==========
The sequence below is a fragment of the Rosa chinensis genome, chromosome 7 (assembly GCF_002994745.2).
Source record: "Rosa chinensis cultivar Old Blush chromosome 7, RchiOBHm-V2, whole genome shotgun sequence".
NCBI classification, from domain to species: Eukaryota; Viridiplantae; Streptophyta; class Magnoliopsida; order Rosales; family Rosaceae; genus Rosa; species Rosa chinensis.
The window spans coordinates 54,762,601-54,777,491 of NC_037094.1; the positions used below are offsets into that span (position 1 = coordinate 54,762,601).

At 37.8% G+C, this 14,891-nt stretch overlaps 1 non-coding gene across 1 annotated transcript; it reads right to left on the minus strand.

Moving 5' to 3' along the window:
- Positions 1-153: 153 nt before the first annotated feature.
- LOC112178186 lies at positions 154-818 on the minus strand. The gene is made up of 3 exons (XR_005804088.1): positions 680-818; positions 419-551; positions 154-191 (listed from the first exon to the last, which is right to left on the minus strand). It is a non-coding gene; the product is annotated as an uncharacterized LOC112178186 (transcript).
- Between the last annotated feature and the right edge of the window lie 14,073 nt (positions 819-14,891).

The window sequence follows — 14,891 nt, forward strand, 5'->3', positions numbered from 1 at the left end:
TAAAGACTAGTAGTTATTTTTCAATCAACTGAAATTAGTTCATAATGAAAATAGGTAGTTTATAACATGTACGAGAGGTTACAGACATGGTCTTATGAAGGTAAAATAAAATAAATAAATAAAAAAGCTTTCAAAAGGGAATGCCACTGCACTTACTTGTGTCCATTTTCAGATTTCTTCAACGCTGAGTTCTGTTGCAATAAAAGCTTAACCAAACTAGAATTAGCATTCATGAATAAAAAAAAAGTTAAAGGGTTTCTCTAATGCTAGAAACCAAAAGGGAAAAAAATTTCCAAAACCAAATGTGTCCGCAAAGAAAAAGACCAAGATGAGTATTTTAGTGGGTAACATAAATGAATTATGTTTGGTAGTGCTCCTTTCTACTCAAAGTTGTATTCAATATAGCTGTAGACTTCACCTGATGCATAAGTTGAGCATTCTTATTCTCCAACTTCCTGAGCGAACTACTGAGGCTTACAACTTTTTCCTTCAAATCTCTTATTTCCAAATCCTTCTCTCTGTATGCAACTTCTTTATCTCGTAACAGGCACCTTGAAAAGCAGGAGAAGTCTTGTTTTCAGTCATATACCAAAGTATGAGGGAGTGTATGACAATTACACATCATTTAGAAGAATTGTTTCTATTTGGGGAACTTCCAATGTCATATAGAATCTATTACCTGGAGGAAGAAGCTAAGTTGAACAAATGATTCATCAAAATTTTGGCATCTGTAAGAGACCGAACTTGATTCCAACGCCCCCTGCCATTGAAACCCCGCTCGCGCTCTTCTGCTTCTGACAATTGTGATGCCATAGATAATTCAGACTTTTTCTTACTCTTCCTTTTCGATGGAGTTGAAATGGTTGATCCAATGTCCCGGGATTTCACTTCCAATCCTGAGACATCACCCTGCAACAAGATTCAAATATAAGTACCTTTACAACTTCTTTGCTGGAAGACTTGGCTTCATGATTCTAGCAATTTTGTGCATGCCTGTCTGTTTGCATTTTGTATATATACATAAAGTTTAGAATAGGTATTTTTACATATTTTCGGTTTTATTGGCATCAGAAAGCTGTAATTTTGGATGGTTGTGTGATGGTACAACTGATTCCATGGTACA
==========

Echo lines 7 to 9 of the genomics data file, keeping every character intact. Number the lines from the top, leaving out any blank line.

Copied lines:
- Positions 1-153: 153 nt before the first annotated feature.
- LOC112178186 lies at positions 154-818 on the minus strand. The gene is made up of 3 exons (XR_005804088.1): positions 680-818; positions 419-551; positions 154-191 (listed from the first exon to the last, which is right to left on the minus strand). It is a non-coding gene; the product is annotated as an uncharacterized LOC112178186 (transcript).
- Between the last annotated feature and the right edge of the window lie 14,073 nt (positions 819-14,891).